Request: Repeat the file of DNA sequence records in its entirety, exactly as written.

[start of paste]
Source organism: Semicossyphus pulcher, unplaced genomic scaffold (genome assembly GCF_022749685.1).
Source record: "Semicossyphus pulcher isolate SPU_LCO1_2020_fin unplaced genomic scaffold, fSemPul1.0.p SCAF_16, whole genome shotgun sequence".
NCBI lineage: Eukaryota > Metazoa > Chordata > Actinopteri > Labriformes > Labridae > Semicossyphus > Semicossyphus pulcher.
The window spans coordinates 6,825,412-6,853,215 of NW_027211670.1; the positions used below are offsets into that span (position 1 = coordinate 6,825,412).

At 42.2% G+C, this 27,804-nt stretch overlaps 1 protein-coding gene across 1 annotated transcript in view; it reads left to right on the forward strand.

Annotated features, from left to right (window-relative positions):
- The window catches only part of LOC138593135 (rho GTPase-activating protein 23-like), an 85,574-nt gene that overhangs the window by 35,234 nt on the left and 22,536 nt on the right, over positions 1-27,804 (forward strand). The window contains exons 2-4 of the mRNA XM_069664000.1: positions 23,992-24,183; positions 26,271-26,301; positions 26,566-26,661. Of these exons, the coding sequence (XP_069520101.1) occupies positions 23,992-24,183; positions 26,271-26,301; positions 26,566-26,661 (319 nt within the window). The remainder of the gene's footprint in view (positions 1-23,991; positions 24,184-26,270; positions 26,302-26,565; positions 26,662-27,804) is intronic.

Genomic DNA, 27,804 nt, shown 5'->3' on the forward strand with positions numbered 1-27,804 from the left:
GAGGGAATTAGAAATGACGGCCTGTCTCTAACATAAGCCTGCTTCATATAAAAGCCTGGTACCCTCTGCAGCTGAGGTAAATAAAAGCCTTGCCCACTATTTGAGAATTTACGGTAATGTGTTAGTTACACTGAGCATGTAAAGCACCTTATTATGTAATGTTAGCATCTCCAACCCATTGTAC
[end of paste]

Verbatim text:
Source organism: Semicossyphus pulcher, unplaced genomic scaffold (genome assembly GCF_022749685.1).
Source record: "Semicossyphus pulcher isolate SPU_LCO1_2020_fin unplaced genomic scaffold, fSemPul1.0.p SCAF_16, whole genome shotgun sequence".
NCBI lineage: Eukaryota > Metazoa > Chordata > Actinopteri > Labriformes > Labridae > Semicossyphus > Semicossyphus pulcher.
The window spans coordinates 6,825,412-6,853,215 of NW_027211670.1; the positions used below are offsets into that span (position 1 = coordinate 6,825,412).

At 42.2% G+C, this 27,804-nt stretch overlaps 1 protein-coding gene across 1 annotated transcript in view; it reads left to right on the forward strand.

Annotated features, from left to right (window-relative positions):
- The window catches only part of LOC138593135 (rho GTPase-activating protein 23-like), an 85,574-nt gene that overhangs the window by 35,234 nt on the left and 22,536 nt on the right, over positions 1-27,804 (forward strand). The window contains exons 2-4 of the mRNA XM_069664000.1: positions 23,992-24,183; positions 26,271-26,301; positions 26,566-26,661. Of these exons, the coding sequence (XP_069520101.1) occupies positions 23,992-24,183; positions 26,271-26,301; positions 26,566-26,661 (319 nt within the window). The remainder of the gene's footprint in view (positions 1-23,991; positions 24,184-26,270; positions 26,302-26,565; positions 26,662-27,804) is intronic.

Genomic DNA, 27,804 nt, shown 5'->3' on the forward strand with positions numbered 1-27,804 from the left:
GAGGGAATTAGAAATGACGGCCTGTCTCTAACATAAGCCTGCTTCATATAAAAGCCTGGTACCCTCTGCAGCTGAGGTAAATAAAAGCCTTGCCCACTATTTGAGAATTTACGGTAATGTGTTAGTTACACTGAGCATGTAAAGCACCTTATTATGTAATGTTAGCATCTCCAACCCATTGTAC